Sondheim’s lyrics are not easy to sing, nor are they neat and tidy “happily-ever-after” songs. Oftentimes, they evoke (and invoke) ambivalence about many of life’s ubiquitous experiences. I was assigned three songs in that show, including “Getting Married Today.” For those who are not familiar with this song, it is from the Broadway show Company and has been performed by the late Madeline Kahn and others. It centers around “Amy,” an absolutely manic bride-to-be who is panic-stricken at the thought of getting married…as she’s getting married. She sings to the audience as though she is as high as a proverbial kite or perhaps on her tenth cup of Sanka.
“Listen, everybody, look, I don’t know what you’re waiting for. A wedding? What’s a wedding? It’s a prehistoric ritual where everybody promises fidelity forever, which is probably the most horrifying word I ever heard, which is followed by a honeymoon, where suddenly he’ll realize he’s saddled with a nut, and want to kill me, which he should.”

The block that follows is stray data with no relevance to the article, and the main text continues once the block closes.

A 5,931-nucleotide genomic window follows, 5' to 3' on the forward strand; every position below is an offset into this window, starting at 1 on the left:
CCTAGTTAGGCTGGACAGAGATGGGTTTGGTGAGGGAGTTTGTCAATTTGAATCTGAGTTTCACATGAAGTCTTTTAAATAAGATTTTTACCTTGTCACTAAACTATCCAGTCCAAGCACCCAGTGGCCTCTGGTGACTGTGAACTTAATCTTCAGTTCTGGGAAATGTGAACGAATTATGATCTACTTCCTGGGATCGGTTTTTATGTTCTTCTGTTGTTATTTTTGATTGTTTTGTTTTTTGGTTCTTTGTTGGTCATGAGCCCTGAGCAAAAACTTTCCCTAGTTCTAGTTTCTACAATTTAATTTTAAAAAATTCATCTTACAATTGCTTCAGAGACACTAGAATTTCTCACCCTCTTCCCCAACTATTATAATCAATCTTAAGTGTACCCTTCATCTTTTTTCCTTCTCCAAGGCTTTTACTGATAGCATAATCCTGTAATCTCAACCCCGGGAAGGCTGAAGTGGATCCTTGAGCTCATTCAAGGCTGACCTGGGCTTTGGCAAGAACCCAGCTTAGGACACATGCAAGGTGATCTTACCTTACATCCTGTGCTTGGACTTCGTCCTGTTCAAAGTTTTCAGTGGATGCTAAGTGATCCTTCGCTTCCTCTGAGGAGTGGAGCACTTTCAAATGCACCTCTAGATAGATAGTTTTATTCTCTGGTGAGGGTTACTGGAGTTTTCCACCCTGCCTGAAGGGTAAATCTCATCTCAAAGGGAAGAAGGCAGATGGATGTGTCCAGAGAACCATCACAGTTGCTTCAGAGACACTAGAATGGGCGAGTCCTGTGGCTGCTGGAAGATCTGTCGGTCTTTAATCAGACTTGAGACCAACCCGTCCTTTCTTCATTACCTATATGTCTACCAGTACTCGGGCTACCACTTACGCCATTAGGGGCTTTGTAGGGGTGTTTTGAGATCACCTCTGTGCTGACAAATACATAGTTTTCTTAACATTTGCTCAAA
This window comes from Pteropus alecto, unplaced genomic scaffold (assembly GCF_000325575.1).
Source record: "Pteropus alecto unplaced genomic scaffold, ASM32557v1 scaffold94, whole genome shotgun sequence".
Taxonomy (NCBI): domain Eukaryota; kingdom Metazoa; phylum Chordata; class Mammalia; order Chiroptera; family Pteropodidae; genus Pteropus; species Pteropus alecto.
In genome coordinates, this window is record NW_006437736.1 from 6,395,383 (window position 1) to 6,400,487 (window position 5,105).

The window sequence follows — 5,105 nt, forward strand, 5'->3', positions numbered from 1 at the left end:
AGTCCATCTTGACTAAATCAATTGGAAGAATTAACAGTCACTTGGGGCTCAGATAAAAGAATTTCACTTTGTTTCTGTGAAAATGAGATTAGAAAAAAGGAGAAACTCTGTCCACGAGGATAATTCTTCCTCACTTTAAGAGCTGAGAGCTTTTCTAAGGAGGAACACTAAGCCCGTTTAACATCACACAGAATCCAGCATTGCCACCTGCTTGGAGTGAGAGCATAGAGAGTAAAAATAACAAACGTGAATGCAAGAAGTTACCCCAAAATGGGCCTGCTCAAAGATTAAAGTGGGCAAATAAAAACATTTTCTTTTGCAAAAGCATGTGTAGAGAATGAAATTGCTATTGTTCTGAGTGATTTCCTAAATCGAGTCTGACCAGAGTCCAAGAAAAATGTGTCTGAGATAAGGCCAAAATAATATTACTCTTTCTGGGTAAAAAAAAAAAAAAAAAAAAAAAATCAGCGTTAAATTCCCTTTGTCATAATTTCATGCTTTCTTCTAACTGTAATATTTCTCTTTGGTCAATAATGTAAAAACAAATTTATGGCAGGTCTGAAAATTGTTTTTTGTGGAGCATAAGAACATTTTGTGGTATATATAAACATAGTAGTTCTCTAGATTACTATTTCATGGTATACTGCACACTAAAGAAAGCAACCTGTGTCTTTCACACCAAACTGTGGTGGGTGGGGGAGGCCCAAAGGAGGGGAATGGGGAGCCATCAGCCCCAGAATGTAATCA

These are only some of the lyrics, but you get the gist. It was challenging to perform, but also the perfect song for me because I could just sing it funny, which is my natural state, anyway. But I was still protected by the “character” and could emote and really feel free and get out of my own head. I could be somebody else for a little while, while still bringing parts of my own personality to the role.
I remember at the end of the show, while all the real singers were greeted by excited audience members, an older man headed straight for me—and only me—and said, “You have perfect comic timing; I look forward to your future performances.” (No, it wasn’t Stephen Sondheim.)